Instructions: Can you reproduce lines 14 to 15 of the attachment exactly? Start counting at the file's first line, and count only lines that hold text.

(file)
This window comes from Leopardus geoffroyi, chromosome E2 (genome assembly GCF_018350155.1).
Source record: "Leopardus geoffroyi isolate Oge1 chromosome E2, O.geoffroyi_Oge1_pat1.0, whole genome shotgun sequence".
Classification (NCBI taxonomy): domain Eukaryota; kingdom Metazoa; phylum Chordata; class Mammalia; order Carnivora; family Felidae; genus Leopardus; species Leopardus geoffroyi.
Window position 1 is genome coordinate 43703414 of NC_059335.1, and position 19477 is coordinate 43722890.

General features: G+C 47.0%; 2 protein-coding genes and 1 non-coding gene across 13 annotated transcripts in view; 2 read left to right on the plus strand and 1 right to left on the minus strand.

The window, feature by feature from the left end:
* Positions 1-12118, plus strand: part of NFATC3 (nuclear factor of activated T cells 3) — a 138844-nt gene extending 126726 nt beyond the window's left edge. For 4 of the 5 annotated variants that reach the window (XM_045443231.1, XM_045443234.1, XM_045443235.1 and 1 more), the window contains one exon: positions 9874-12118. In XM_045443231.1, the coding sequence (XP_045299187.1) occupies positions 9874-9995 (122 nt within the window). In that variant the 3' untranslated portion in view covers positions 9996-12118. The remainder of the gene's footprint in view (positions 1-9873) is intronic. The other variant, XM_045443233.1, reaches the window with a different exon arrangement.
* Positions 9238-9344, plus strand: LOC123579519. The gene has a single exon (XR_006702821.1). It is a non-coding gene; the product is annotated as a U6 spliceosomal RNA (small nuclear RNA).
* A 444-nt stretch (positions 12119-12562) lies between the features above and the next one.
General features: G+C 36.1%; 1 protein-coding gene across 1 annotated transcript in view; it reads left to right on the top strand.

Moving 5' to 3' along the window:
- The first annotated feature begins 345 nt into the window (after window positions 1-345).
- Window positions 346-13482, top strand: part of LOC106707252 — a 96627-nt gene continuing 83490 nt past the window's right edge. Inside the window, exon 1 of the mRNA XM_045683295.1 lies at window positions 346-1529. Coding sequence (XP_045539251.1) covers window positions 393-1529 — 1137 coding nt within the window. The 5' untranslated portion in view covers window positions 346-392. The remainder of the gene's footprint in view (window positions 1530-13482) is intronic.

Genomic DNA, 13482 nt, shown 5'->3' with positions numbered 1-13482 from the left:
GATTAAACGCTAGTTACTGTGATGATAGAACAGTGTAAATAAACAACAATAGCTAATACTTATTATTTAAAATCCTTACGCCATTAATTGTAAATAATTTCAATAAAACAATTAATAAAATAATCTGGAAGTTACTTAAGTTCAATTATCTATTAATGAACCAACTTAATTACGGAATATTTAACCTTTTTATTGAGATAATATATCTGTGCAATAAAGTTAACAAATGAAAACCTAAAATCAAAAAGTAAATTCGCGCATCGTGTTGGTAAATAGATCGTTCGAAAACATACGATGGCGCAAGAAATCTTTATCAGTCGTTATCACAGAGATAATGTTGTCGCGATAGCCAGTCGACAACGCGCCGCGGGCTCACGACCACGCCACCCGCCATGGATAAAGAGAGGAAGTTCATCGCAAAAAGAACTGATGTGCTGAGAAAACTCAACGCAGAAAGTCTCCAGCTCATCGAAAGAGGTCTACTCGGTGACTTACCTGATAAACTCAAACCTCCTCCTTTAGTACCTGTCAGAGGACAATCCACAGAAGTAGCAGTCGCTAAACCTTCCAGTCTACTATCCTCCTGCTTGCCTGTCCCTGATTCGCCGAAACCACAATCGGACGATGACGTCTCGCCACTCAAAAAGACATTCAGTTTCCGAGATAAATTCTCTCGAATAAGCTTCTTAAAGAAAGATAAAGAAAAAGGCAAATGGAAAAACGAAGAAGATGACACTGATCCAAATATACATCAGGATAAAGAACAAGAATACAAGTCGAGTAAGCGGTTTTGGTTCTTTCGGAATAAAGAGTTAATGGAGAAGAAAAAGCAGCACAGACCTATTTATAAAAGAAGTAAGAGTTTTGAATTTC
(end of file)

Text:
Genomic DNA, 13482 nt, shown 5'->3' with positions numbered 1-13482 from the left:
GATTAAACGCTAGTTACTGTGATGATAGAACAGTGTAAATAAACAACAATAGCTAATACTTATTATTTAAAATCCTTACGCCATTAATTGTAAATAATTTCAATAAAACAATTAATAAAATAATCTGGAAGTTACTTAAGTTCAATTATCTATTAATGAACCAACTTAATTACGGAATATTTAACCTTTTTATTGAGATAATATATCTGTGCAATAAAGTTAACAAATGAAAACCTAAAATCAAAAAGTAAATTCGCGCATCGTGTTGGTAAATAGATCGTTCGAAAACATACGATGGCGCAAGAAATCTTTATCAGTCGTTATCACAGAGATAATGTTGTCGCGATAGCCAGTCGACAACGCGCCGCGGGCTCACGACCACGCCACCCGCCATGGATAAAGAGAGGAAGTTCATCGCAAAAAGAACTGATGTGCTGAGAAAACTCAACGCAGAAAGTCTCCAGCTCATCGAAAGAGGTCTACTCGGTGACTTACCTGATAAACTCAAACCTCCTCCTTTAGTACCTGTCAGAGGACAATCCACAGAAGTAGCAGTCGCTAAACCTTCCAGTCTACTATCCTCCTGCTTGCCTGTCCCTGATTCGCCGAAACCACAATCGGACGATGACGTCTCGCCACTCAAAAAGACATTCAGTTTCCGAGATAAATTCTCTCGAATAAGCTTCTTAAAGAAAGATAAAGAAAAAGGCAAATGGAAAAACGAAGAAGATGACACTGATCCAAATATACATCAGGATAAAGAACAAGAATACAAGTCGAGTAAGCGGTTTTGGTTCTTTCGGAATAAAGAGTTAATGGAGAAGAAAAAGCAGCACAGACCTATTTATAAAAGAAGTAAGAGTTTTGAATTTC